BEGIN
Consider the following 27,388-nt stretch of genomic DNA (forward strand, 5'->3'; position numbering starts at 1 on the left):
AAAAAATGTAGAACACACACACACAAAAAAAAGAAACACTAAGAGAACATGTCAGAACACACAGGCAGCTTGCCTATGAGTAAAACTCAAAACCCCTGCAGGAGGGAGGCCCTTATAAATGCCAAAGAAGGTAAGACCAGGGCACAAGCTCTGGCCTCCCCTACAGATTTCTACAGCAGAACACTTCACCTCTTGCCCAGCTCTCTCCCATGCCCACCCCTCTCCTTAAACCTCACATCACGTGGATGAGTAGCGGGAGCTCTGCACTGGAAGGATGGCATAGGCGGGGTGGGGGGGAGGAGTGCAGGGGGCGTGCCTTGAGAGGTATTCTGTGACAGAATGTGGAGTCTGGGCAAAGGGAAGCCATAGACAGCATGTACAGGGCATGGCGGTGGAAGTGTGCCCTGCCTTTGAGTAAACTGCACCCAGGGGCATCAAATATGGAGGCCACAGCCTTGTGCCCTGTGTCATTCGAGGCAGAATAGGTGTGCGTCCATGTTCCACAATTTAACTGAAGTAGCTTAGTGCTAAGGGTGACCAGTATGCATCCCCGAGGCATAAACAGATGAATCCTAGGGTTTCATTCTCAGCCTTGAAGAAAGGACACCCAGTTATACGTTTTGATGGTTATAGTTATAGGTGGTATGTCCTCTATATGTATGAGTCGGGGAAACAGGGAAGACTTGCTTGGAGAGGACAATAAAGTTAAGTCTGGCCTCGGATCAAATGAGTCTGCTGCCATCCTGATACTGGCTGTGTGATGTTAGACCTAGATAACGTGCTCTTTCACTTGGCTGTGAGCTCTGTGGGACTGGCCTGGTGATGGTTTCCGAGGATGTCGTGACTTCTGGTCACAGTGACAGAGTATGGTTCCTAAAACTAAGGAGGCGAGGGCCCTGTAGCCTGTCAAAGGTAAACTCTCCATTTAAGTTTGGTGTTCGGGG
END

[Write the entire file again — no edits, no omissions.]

Consider the following 27,388-nt stretch of genomic DNA (forward strand, 5'->3'; position numbering starts at 1 on the left):
AAAAAATGTAGAACACACACACACAAAAAAAAGAAACACTAAGAGAACATGTCAGAACACACAGGCAGCTTGCCTATGAGTAAAACTCAAAACCCCTGCAGGAGGGAGGCCCTTATAAATGCCAAAGAAGGTAAGACCAGGGCACAAGCTCTGGCCTCCCCTACAGATTTCTACAGCAGAACACTTCACCTCTTGCCCAGCTCTCTCCCATGCCCACCCCTCTCCTTAAACCTCACATCACGTGGATGAGTAGCGGGAGCTCTGCACTGGAAGGATGGCATAGGCGGGGTGGGGGGGAGGAGTGCAGGGGGCGTGCCTTGAGAGGTATTCTGTGACAGAATGTGGAGTCTGGGCAAAGGGAAGCCATAGACAGCATGTACAGGGCATGGCGGTGGAAGTGTGCCCTGCCTTTGAGTAAACTGCACCCAGGGGCATCAAATATGGAGGCCACAGCCTTGTGCCCTGTGTCATTCGAGGCAGAATAGGTGTGCGTCCATGTTCCACAATTTAACTGAAGTAGCTTAGTGCTAAGGGTGACCAGTATGCATCCCCGAGGCATAAACAGATGAATCCTAGGGTTTCATTCTCAGCCTTGAAGAAAGGACACCCAGTTATACGTTTTGATGGTTATAGTTATAGGTGGTATGTCCTCTATATGTATGAGTCGGGGAAACAGGGAAGACTTGCTTGGAGAGGACAATAAAGTTAAGTCTGGCCTCGGATCAAATGAGTCTGCTGCCATCCTGATACTGGCTGTGTGATGTTAGACCTAGATAACGTGCTCTTTCACTTGGCTGTGAGCTCTGTGGGACTGGCCTGGTGATGGTTTCCGAGGATGTCGTGACTTCTGGTCACAGTGACAGAGTATGGTTCCTAAAACTAAGGAGGCGAGGGCCCTGTAGCCTGTCAAAGGTAAACTCTCCATTTAAGTTTGGTGTTCGGGG